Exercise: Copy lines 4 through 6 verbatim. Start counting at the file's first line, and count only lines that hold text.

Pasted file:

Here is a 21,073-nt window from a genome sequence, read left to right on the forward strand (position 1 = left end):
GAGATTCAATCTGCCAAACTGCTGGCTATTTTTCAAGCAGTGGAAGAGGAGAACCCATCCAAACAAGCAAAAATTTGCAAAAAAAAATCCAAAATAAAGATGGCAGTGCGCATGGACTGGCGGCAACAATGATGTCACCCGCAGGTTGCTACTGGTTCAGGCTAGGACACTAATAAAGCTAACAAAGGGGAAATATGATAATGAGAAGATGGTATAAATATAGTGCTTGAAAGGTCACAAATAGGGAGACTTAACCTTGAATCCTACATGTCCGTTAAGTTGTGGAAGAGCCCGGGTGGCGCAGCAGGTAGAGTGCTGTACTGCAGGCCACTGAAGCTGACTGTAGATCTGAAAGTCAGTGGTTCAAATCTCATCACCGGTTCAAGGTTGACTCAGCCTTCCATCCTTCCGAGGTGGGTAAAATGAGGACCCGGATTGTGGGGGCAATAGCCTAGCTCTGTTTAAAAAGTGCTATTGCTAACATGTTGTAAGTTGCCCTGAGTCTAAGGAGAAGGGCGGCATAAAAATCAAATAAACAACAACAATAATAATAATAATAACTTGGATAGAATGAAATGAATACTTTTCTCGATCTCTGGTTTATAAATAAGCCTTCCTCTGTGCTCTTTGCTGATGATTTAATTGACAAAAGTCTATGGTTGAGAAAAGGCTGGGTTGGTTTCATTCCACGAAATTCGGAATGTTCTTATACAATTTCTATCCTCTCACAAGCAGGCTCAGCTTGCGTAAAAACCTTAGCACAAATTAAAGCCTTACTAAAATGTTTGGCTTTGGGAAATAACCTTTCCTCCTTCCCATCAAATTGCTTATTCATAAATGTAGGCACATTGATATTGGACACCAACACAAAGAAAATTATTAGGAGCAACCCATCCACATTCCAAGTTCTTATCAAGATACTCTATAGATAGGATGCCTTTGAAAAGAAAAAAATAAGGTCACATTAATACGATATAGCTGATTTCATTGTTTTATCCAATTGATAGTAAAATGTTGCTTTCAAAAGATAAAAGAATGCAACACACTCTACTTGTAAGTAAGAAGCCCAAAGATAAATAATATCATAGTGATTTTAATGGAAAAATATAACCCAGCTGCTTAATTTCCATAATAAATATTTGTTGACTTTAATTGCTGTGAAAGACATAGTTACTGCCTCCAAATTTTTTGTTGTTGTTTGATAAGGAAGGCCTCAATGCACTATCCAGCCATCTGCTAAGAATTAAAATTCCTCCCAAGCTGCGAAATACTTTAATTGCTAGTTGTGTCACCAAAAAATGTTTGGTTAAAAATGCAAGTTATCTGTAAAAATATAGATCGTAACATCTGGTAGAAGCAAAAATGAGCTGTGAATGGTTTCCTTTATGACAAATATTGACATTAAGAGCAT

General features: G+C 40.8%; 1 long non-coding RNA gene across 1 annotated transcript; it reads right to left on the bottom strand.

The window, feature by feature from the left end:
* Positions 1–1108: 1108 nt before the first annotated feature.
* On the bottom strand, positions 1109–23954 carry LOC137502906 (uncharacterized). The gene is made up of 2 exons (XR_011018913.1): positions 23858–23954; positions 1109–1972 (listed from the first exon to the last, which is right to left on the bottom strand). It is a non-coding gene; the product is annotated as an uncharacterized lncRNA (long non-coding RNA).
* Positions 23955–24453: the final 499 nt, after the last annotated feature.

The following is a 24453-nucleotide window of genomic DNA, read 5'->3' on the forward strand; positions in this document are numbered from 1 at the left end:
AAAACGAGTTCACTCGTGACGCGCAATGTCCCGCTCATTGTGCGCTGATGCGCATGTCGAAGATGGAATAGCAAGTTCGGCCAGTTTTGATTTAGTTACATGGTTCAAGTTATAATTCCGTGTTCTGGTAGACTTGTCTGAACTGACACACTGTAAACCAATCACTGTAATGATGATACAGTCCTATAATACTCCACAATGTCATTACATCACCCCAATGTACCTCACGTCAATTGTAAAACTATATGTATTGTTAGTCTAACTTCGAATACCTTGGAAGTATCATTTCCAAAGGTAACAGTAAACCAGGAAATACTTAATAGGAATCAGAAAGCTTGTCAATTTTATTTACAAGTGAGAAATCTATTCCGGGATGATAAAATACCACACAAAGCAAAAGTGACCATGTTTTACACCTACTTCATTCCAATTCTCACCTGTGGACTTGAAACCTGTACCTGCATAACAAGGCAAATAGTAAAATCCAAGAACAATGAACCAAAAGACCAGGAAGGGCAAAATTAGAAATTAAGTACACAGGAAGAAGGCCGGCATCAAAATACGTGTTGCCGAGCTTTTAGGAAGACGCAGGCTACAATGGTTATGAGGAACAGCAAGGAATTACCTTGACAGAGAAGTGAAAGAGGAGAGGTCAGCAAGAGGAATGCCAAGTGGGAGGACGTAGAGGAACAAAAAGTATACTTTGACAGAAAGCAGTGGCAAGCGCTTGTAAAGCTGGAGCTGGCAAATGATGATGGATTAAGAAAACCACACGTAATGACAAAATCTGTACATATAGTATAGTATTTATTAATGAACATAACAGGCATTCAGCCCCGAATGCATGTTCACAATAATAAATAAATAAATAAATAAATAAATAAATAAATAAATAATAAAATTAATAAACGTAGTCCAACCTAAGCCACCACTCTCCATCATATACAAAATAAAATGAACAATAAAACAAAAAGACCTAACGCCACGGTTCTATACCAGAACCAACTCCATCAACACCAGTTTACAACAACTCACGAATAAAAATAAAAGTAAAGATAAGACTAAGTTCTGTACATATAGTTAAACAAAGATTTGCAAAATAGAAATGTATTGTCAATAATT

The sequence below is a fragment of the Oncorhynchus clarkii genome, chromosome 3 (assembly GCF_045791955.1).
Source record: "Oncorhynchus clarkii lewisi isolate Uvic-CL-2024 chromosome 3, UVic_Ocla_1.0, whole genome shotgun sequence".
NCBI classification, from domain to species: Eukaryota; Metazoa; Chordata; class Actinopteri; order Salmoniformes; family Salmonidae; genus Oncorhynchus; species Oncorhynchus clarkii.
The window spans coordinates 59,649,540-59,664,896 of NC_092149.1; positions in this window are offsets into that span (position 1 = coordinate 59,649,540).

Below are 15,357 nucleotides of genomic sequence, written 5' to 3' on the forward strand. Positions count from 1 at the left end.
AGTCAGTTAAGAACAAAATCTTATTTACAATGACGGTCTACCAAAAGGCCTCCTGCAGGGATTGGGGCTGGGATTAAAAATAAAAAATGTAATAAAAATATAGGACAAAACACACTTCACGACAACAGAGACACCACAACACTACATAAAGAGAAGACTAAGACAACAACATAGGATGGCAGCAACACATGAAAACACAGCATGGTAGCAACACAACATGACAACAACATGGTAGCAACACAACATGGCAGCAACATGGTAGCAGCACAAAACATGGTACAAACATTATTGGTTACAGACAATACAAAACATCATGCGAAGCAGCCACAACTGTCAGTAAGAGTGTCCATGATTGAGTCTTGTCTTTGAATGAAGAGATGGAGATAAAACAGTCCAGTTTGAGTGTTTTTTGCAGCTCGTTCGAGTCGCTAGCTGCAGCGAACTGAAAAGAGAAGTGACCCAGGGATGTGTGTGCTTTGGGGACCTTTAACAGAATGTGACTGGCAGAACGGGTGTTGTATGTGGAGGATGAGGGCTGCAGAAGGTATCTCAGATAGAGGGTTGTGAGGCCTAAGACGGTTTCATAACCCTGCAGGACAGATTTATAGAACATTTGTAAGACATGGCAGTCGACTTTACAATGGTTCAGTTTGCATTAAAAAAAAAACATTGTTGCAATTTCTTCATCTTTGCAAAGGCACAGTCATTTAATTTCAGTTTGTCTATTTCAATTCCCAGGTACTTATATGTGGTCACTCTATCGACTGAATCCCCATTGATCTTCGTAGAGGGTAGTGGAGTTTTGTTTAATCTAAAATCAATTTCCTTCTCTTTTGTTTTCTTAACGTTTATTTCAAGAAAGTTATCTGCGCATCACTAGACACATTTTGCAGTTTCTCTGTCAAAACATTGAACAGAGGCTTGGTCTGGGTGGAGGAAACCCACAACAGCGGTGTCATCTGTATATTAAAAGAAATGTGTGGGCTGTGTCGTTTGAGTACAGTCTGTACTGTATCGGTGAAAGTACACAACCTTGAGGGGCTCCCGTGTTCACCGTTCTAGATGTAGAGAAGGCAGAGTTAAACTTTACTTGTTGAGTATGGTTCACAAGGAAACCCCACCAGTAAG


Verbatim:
The window, feature by feature from the left end:
* Positions 1–1108: 1108 nt before the first annotated feature.
* On the bottom strand, positions 1109–23954 carry LOC137502906 (uncharacterized). The gene is made up of 2 exons (XR_011018913.1): positions 23858–23954; positions 1109–1972 (listed from the first exon to the last, which is right to left on the bottom strand). It is a non-coding gene; the product is annotated as an uncharacterized lncRNA (long non-coding RNA).